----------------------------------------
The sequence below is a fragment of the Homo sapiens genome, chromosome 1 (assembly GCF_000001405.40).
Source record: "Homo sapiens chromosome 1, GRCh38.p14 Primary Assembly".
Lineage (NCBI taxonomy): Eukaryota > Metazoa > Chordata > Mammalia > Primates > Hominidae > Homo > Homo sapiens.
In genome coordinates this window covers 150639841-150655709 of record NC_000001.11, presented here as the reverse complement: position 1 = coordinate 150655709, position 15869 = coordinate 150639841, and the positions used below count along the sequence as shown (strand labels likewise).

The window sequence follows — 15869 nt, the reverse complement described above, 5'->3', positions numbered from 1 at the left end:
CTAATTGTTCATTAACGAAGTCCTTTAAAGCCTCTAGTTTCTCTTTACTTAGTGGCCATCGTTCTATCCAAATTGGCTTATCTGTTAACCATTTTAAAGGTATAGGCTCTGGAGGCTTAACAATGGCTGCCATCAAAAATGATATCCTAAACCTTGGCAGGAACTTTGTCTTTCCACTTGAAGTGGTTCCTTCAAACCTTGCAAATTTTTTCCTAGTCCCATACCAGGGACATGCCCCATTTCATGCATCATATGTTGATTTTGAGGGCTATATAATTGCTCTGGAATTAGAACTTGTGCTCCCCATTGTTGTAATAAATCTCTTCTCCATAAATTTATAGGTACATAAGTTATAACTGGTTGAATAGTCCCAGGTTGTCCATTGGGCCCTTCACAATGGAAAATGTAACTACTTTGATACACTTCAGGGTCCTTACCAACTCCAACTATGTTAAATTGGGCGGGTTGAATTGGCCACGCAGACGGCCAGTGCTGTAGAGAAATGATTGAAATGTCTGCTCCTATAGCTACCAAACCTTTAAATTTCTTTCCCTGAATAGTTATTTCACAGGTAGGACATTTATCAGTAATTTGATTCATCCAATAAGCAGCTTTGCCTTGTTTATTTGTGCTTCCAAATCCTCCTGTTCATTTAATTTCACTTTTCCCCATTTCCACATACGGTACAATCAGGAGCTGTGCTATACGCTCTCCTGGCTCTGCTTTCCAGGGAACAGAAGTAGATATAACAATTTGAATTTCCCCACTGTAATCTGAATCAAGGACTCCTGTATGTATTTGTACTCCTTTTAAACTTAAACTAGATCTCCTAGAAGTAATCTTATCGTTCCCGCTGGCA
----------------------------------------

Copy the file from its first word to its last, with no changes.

The sequence below is a fragment of the Homo sapiens genome, chromosome 1 (assembly GCF_000001405.40).
Source record: "Homo sapiens chromosome 1, GRCh38.p14 Primary Assembly".
Lineage (NCBI taxonomy): Eukaryota > Metazoa > Chordata > Mammalia > Primates > Hominidae > Homo > Homo sapiens.
In genome coordinates this window covers 150639841-150655709 of record NC_000001.11, presented here as the reverse complement: position 1 = coordinate 150655709, position 15869 = coordinate 150639841, and the positions used below count along the sequence as shown (strand labels likewise).

The window sequence follows — 15869 nt, the reverse complement described above, 5'->3', positions numbered from 1 at the left end:
CTAATTGTTCATTAACGAAGTCCTTTAAAGCCTCTAGTTTCTCTTTACTTAGTGGCCATCGTTCTATCCAAATTGGCTTATCTGTTAACCATTTTAAAGGTATAGGCTCTGGAGGCTTAACAATGGCTGCCATCAAAAATGATATCCTAAACCTTGGCAGGAACTTTGTCTTTCCACTTGAAGTGGTTCCTTCAAACCTTGCAAATTTTTTCCTAGTCCCATACCAGGGACATGCCCCATTTCATGCATCATATGTTGATTTTGAGGGCTATATAATTGCTCTGGAATTAGAACTTGTGCTCCCCATTGTTGTAATAAATCTCTTCTCCATAAATTTATAGGTACATAAGTTATAACTGGTTGAATAGTCCCAGGTTGTCCATTGGGCCCTTCACAATGGAAAATGTAACTACTTTGATACACTTCAGGGTCCTTACCAACTCCAACTATGTTAAATTGGGCGGGTTGAATTGGCCACGCAGACGGCCAGTGCTGTAGAGAAATGATTGAAATGTCTGCTCCTATAGCTACCAAACCTTTAAATTTCTTTCCCTGAATAGTTATTTCACAGGTAGGACATTTATCAGTAATTTGATTCATCCAATAAGCAGCTTTGCCTTGTTTATTTGTGCTTCCAAATCCTCCTGTTCATTTAATTTCACTTTTCCCCATTTCCACATACGGTACAATCAGGAGCTGTGCTATACGCTCTCCTGGCTCTGCTTTCCAGGGAACAGAAGTAGATATAACAATTTGAATTTCCCCACTGTAATCTGAATCAAGGACTCCTGTATGTATTTGTACTCCTTTTAAACTTAAACTAGATCTCCTAGAAGTAATCTTATCGTTCCCGCTGGCA